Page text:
There is a new theatre company on the block! Their first full show may not be premiering in our borough (at least you can see it south of the river), but the man behind it is very much a Croydonian. We chatted to Michael Greenwood, artistic director of Wrong Shoe Theatre Company about theatre and the sensitive themes behind his new show Baby Blues.
Croydonist: First of all, Croydon native or convert, and which part of the borough do you call home?
Michael: Croydon native, from the south east side of the borough.
Croydonist: How did you get into theatre?
Michael: I was 7 or 8 years old. I’d watched theatre productions before then such as panto and had been a big fan of the Fairfield Halls when it was open but had never been involved in any theatre. I joined Stagecoach Croydon just to see whether being a part of theatre was just as fun as it was watching it. It’s safe to say it was a lot more fun performing. I loved learning new routines, songs and scripts every week and challenging myself to be able to embody new characters and change styles at a moment’s notice.
Croydonist: Tell us a bit about Wrong Shoe Theatre Company.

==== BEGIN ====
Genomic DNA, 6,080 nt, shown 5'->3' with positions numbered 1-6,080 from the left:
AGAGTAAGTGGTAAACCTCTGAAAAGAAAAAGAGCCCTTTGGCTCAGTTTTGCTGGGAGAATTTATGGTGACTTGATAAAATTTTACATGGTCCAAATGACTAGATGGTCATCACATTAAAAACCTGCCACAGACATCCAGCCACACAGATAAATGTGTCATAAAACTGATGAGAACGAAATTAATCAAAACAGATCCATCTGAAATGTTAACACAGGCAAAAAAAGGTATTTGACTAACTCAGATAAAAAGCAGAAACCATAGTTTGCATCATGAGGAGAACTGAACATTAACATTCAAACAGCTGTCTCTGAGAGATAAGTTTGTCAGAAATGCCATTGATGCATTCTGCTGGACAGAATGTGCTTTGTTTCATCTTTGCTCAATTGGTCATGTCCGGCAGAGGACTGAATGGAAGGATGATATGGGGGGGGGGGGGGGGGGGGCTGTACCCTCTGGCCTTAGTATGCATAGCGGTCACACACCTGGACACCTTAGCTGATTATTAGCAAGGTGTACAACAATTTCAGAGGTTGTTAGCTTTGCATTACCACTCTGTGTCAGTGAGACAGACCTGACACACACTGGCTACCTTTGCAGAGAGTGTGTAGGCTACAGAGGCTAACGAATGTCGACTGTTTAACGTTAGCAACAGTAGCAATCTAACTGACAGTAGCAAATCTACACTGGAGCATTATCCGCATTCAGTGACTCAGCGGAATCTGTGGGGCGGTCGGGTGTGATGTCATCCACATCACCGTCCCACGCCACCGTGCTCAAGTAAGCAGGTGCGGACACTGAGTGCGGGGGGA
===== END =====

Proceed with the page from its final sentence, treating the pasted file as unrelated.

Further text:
Michael: We’re a recently formed theatre company with all if its creatives coming from Royal Holloway University of London. Being a fresh, vibrant company and with this being our first full show, we’d previously performed at the Battersea Arts Centre Freshly Scratched event, we can’t wait to make our official stamp on the theatre world and start a legacy for ourselves all while teaching our audiences valuable lessons.
Croydonist: We have to ask about the name – why Wrong Shoe?
Michael: As part of our first ever scratch production the actors were required to walk off balance and with an air of strangeness about them. I decided that everyone in the cast should swap one shoe to make this easier to portray, so the name Wrong Shoe came about.
Croydonist: Your December show, Baby Blues is about postnatal depression, which is quite a sensitive subject – why did you decide to tackle this on stage?